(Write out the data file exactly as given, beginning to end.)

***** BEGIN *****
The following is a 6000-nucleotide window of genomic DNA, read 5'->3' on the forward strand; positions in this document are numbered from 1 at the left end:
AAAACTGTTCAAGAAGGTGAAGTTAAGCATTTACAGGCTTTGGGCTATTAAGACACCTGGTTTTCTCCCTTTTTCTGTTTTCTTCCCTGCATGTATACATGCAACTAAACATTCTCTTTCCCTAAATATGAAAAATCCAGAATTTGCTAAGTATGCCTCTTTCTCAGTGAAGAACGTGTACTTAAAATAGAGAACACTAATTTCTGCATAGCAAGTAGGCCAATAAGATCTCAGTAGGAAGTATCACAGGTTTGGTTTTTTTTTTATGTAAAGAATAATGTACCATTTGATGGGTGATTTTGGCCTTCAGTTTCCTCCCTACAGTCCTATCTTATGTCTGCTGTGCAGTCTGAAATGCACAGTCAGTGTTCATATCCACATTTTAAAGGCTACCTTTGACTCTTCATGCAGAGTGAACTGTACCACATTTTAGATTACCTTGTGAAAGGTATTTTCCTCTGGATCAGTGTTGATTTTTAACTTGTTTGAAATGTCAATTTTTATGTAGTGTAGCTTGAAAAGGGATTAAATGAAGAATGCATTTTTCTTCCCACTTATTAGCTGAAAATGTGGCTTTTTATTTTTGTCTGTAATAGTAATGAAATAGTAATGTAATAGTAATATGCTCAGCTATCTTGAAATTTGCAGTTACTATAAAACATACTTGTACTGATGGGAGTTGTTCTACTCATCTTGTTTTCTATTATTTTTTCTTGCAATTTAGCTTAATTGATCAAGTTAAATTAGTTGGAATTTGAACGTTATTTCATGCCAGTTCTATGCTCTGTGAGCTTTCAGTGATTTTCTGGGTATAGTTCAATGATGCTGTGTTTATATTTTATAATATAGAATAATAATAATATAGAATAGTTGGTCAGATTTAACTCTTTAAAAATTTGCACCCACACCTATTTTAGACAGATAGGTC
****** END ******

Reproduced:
The following is a 6000-nucleotide window of genomic DNA, read 5'->3' on the forward strand; positions in this document are numbered from 1 at the left end:
AAAACTGTTCAAGAAGGTGAAGTTAAGCATTTACAGGCTTTGGGCTATTAAGACACCTGGTTTTCTCCCTTTTTCTGTTTTCTTCCCTGCATGTATACATGCAACTAAACATTCTCTTTCCCTAAATATGAAAAATCCAGAATTTGCTAAGTATGCCTCTTTCTCAGTGAAGAACGTGTACTTAAAATAGAGAACACTAATTTCTGCATAGCAAGTAGGCCAATAAGATCTCAGTAGGAAGTATCACAGGTTTGGTTTTTTTTTTATGTAAAGAATAATGTACCATTTGATGGGTGATTTTGGCCTTCAGTTTCCTCCCTACAGTCCTATCTTATGTCTGCTGTGCAGTCTGAAATGCACAGTCAGTGTTCATATCCACATTTTAAAGGCTACCTTTGACTCTTCATGCAGAGTGAACTGTACCACATTTTAGATTACCTTGTGAAAGGTATTTTCCTCTGGATCAGTGTTGATTTTTAACTTGTTTGAAATGTCAATTTTTATGTAGTGTAGCTTGAAAAGGGATTAAATGAAGAATGCATTTTTCTTCCCACTTATTAGCTGAAAATGTGGCTTTTTATTTTTGTCTGTAATAGTAATGAAATAGTAATGTAATAGTAATATGCTCAGCTATCTTGAAATTTGCAGTTACTATAAAACATACTTGTACTGATGGGAGTTGTTCTACTCATCTTGTTTTCTATTATTTTTTCTTGCAATTTAGCTTAATTGATCAAGTTAAATTAGTTGGAATTTGAACGTTATTTCATGCCAGTTCTATGCTCTGTGAGCTTTCAGTGATTTTCTGGGTATAGTTCAATGATGCTGTGTTTATATTTTATAATATAGAATAATAATAATATAGAATAGTTGGTCAGATTTAACTCTTTAAAAATTTGCACCCACACCTATTTTAGACAGATAGGTC